The demand for equality of outcome has serious implications for our freedoms. The first freedom to be lost is freedom of speech, that is, the freedom to express ideas that do not align with society’s progressive orthodoxy.

Three articles in the current issue of Humanist Perspectives deal with what I consider “social justice totalitarianism” either directly (that of Sophie Dulesh) or with its consequences (those of Lorna Salzman and Robert Barrigar). Barrigar’s article proposes what some might view as harsh solutions to the consequences of a misguided multiculturalism – the recognized equality of all cultures in Western societies, even those that are viciously discriminatory to various groups of people, contrary to Western values.

The demand for equality of outcome has serious implications for our freedoms. The first freedom to be lost is freedom of speech, that is, the freedom to express ideas that do not align with society’s progressive orthodoxy. In the war of ideas, words are the weapons, and you partially disarm your opponent when you force him/her/xer to use only words that you approve of (as Professor Jordan Peterson could explain). As an example of the enforcement of verbal orthodoxy, in its 2017 Stylebook, the Associated Press directs its journalists not to use the term “illegal alien,” which is a term with a clear legal definition, but “undocumented immigrants.” (And one AP article even used the term “undocumented citizen,” which would seem to be an oxymoron.) And of course, it isn’t going to stop with words. We are now seeing demands to tear down statues that reflect our “racist white capitalist” history in the United States and in Canada, where in August the Elementary Teachers’ Federation of Ontario passed a resolution urging school boards to consider removing Sir John A. Macdonald’s name from elementary schools. This demand to rewrite history actually reminds me of the Islamic concept of Jahiliyya, or the obliteration of any evidence of non-Islamic societies, as exemplified by the Taliban’s blowing up the Buddhas of Bamiyan, Ansar Dine’s rampages in the shrines of Timbuktu, the destruction of Palmyra by ISIS, and the desire of Egyptian Islamists to destroy the pyramids, among many other examples. It is not surprising to me that the totalitarians in the social justice movement should make common cause with the Islamist totalitarians, as the goal of both groups is to destroy Western civilization. This is promoted by destabilizing society, and undermining the family and fostering the identification with particularist groups that distrust one another is a very good start.

In this issue, Sophie Dulesh also reviews Tom Nichol’s book, The Death of Expertise, subtitled The campaign against established knowledge and why it matters. Nichols writes, “Campuses in the US are increasingly surrendering their intellectual authority ... to activists who are directly attacking the traditions of free inquiry that scholarly communities are supposed to defend.” And later, “When feelings matter more than rationality or facts, education is a doomed enterprise.” He also says, “The relationship between experts and citizens is not ‘democratic.’ ... Democratic societies, however, are always tempted to this resentful insistence on equality, which becomes oppressive ignorance if given its head.”

It is perhaps an ignorant electorate that got Trump elected. But those who are destroying the tradition of free inquiry at universities are not the “populists” who elected Trump, but the “progressives” who demand equality of outcome and blame the oppression of mainstream society when impossible expectations of equality don’t materialize. Perhaps those dismissed as “ignorant” were simply fed up with the nonsense of the “experts” churned out by the universities, many of whose programs have morphed from education to progressivist indoctrination. Perhaps the chickens of social justice totalitarianism have come home to roost.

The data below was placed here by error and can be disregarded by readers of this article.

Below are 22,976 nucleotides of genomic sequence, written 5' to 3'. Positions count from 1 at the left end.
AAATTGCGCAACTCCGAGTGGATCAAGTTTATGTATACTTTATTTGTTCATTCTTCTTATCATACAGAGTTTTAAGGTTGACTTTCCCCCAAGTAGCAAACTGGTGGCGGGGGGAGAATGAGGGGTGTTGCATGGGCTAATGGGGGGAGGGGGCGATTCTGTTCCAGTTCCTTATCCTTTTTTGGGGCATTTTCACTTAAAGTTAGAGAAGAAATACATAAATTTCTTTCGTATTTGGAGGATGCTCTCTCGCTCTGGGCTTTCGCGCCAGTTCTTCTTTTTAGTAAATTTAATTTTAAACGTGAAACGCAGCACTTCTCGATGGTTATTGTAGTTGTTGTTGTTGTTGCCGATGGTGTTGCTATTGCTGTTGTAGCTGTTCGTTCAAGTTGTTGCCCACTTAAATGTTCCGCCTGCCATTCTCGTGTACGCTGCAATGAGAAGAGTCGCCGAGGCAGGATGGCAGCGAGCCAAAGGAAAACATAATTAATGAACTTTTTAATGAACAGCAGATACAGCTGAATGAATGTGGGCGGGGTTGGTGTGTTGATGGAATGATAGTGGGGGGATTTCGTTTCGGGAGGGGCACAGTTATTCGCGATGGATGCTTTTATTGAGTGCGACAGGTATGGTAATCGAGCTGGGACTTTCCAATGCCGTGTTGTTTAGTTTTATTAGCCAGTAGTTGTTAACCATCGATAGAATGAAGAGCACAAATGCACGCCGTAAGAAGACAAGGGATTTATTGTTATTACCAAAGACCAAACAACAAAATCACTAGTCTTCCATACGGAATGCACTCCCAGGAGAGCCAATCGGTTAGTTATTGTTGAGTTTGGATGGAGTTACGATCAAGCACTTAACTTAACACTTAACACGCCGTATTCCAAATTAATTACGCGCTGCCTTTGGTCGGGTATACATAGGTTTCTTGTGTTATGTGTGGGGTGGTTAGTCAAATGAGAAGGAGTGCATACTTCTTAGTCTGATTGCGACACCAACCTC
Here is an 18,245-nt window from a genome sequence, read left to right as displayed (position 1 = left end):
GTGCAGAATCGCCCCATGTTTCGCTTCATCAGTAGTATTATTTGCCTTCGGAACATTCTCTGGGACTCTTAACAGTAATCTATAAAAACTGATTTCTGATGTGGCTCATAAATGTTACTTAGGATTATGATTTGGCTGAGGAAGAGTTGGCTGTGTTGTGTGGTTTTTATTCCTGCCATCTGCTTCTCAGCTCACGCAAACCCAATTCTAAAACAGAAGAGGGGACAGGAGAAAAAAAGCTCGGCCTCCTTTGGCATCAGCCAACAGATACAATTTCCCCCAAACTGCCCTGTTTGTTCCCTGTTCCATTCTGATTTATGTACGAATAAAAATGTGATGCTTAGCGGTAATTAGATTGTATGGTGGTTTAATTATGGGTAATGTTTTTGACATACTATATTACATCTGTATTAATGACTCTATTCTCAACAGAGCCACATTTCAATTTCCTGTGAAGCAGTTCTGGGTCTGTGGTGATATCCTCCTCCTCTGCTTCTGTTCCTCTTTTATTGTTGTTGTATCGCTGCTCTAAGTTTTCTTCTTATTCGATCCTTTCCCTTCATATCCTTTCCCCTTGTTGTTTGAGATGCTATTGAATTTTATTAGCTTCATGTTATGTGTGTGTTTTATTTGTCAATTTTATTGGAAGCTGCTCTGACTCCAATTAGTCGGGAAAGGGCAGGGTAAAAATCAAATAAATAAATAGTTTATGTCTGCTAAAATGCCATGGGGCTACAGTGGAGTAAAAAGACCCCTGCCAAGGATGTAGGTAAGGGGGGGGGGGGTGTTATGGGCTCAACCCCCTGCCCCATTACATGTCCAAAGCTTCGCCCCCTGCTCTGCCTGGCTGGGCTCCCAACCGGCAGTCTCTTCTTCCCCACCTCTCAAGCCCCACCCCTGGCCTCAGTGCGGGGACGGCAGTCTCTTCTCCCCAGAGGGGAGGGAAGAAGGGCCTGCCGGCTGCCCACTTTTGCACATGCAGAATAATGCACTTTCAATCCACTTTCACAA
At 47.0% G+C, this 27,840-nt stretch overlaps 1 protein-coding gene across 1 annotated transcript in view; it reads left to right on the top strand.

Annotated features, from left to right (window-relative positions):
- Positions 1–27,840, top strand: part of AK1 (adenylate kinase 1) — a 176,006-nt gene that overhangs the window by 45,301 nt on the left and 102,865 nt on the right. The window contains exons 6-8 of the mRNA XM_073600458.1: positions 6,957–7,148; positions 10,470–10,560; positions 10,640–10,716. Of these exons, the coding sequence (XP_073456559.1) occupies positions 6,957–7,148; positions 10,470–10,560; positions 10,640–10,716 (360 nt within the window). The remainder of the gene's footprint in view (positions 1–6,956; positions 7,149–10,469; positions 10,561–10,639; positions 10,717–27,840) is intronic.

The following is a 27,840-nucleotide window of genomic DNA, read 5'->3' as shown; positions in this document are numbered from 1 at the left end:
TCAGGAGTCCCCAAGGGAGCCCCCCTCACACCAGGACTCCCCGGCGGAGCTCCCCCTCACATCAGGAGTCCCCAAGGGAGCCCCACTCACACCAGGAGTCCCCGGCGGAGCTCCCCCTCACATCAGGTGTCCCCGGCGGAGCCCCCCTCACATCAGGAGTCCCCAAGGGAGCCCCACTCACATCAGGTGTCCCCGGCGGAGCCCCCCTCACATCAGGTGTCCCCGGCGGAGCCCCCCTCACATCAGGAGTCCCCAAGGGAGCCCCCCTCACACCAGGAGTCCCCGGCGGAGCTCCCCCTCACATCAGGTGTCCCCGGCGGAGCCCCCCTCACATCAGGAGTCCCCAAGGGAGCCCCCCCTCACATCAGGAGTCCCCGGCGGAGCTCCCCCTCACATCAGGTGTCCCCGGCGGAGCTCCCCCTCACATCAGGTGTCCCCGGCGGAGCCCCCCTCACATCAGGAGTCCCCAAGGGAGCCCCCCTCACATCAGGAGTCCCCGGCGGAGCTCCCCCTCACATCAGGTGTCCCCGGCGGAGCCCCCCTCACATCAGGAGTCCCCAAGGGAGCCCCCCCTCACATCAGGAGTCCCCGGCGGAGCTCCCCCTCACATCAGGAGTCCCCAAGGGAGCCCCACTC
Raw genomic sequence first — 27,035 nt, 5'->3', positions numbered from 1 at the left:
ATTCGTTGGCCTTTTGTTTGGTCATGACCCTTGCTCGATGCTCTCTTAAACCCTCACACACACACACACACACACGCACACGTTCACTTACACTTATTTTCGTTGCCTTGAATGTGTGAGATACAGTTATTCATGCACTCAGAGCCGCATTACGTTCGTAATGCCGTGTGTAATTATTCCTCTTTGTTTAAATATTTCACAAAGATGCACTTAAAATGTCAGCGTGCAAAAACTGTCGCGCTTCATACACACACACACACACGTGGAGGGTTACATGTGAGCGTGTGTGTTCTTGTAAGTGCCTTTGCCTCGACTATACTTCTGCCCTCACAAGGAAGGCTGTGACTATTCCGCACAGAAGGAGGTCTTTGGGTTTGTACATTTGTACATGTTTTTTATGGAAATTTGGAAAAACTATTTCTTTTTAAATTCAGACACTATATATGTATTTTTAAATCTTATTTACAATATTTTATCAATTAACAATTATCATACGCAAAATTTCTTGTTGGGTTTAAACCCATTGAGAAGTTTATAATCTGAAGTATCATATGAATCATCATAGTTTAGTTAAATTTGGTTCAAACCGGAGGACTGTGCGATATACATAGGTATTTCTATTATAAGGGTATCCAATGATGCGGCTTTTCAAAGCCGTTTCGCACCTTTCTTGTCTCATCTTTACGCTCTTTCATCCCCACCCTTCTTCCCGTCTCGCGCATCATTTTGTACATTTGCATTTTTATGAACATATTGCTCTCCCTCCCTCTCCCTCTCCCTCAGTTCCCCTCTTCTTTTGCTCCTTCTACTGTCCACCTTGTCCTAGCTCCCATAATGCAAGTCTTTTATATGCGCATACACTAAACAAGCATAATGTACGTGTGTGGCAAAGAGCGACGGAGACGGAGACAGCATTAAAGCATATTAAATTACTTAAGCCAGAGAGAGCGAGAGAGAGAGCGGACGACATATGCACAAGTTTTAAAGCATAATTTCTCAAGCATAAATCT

When I went to university in the seventies and early eighties, the social justice paradigm had not yet established its stranglehold on our institutions of higher learning. How did it happen so quickly? I think you can follow the money. I recently watched a half-hour French-language youtube video, where the youthful Québécois presenter, in an entertaining and sometimes vulgar way, illustrates the fascism of the “Antifa” (anti-fascist action), which has a stronghold at Concordia University in Montreal and whose face is the thuggish Jaggi Singh. Hidden among the items of the tuition fees are a few dollars here and there for student groups, including QPIRG (Quebec Public Interest Research Group), which are in fact Leftist activist groups. Fees amounting to about 10 dollars per student from the approximately 45,000 students yield close to half a million dollars per year, from which Singh, so the video claims, pays himself $37,000 per year. And so students, often unwittingly, are funding those who would destroy the society that created universities as institutions of free enquiry.

Societal rifts are occurring not only in the United States, but also in Canada, Australia and Europe. Some even say that we are in a civil war, although it is not yet very kinetic (riots and toppled statues notwithstanding). But if we want a society where real knowledge and expertise are valued, where ideas can be expressed freely and subjected to discussion and criticism, we must reclaim our universities from those who think students have a right never to be subjected to an idea that offends them. A good first step would be to discontinue the default funding of all student groups or associations and make all contributions to such entities strictly voluntary. Social justice warriors really do want to destroy our civilization as we know it. At least we shouldn’t have to provide them the means to do so.

– Madeline Weld